[more]

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  • New Yorkers who receive public rental subsidies filed 125 housing discrimination complaints last year, up 45 percent from the number of complaints filed in 2008, according to the Wall Street Journal. The numbers were revealed at a hearing yesterday by the city’s Human Rights Commission, during which City Council members said they were frustrated that recent efforts to stop landlords from rejecting low-income tenants had been in vain. In January 2008, the City Council voted to ban housing discrimination based on a tenant’s source of income. Mayor Michael Bloomberg vetoed the legislation, but it was overridden, and the law took effect that March. Since then, the Human Rights Commission said it received 260 calls from hopeful tenants who claimed their vouchers were refused by landlords; 214 of those cases were filed officially. Of those 214 cases, 108 were resolved in the tenants’ favor, 42 are pending review, 55 were closed because the complainants didn’t have enough evidence and nine were dismissed. [WSJ]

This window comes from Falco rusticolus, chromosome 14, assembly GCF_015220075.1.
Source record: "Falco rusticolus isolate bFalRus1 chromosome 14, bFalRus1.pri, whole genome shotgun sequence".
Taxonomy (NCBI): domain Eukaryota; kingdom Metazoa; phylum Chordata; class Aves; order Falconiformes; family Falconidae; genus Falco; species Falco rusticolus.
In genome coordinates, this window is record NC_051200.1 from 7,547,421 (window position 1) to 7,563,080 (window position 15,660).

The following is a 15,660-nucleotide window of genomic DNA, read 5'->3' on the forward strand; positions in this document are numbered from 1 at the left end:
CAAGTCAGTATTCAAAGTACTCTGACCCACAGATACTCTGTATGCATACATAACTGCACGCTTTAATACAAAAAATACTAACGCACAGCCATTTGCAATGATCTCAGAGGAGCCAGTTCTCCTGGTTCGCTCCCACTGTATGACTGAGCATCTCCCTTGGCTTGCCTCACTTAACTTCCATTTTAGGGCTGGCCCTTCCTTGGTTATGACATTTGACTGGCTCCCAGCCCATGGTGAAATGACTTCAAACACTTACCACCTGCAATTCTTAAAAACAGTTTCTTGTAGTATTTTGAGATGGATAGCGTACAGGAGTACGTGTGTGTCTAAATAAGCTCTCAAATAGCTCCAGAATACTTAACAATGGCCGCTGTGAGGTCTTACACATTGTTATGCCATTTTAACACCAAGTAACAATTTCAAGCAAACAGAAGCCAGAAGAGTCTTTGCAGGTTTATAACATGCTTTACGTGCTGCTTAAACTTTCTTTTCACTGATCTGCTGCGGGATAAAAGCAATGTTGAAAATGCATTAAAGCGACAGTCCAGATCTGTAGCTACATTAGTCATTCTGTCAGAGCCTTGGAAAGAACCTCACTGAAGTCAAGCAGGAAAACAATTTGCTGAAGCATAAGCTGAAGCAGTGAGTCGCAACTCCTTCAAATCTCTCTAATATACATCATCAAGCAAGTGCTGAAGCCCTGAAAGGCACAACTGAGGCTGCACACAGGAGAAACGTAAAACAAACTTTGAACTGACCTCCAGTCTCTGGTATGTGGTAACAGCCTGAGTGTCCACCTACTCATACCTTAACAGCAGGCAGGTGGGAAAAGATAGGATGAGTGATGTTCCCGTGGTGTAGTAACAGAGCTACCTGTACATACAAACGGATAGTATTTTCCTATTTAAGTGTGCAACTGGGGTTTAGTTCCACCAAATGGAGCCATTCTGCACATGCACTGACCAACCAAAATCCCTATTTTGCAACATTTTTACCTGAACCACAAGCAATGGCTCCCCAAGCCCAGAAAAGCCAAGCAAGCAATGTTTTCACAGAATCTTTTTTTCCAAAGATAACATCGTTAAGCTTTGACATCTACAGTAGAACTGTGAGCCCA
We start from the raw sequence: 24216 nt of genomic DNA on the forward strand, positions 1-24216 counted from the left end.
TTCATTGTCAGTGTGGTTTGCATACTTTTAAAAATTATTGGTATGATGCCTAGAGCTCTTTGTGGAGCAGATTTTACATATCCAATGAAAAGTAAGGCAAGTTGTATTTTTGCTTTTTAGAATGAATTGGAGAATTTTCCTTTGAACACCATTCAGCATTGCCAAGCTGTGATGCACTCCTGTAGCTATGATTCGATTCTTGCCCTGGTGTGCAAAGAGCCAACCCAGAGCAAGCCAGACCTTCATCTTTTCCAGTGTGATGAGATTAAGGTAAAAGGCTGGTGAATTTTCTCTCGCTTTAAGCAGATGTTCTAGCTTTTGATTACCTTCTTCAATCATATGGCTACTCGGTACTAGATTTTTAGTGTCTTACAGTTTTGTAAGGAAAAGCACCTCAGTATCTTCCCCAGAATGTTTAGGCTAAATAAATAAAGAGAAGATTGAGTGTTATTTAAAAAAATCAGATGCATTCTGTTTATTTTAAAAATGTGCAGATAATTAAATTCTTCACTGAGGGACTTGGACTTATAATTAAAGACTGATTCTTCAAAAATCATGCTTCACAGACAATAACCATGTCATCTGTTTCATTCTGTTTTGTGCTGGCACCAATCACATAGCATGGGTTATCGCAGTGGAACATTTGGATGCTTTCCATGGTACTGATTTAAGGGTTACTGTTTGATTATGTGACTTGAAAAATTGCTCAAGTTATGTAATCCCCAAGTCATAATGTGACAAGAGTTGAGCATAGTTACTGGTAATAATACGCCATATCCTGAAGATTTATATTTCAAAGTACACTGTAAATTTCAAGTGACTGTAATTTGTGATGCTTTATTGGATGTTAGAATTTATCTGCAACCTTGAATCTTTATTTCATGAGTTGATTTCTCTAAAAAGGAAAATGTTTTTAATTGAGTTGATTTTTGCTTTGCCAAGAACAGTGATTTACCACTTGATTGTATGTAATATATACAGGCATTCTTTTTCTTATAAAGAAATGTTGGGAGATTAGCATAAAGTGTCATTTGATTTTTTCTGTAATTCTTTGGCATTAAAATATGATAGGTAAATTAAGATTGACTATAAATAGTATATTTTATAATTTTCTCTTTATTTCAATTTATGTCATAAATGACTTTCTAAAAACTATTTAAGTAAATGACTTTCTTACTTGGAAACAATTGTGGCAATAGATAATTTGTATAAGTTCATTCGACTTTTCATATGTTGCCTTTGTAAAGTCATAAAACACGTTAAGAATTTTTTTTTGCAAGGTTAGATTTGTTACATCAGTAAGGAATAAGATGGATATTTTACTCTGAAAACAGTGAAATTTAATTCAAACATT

[more]

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  • Housing discrimination continues in New York City, even 40 years after the federal Fair Housing Act was passed, according to the Fair Housing Justice Center, a New York City-based fair housing non-profit organization. The center’s executive director, Diane Houk, said city officials have not done enough to monitor compliance with fair housing laws in Internet advertisements. Since 2005, the center has received about 400 housing discrimination complaints, mostly alleging discrimination because of a person’s disability or source of income. Nationwide, 2008 saw nearly 31,000 housing discrimination complaints, a 3,735-complaint increase from 2007.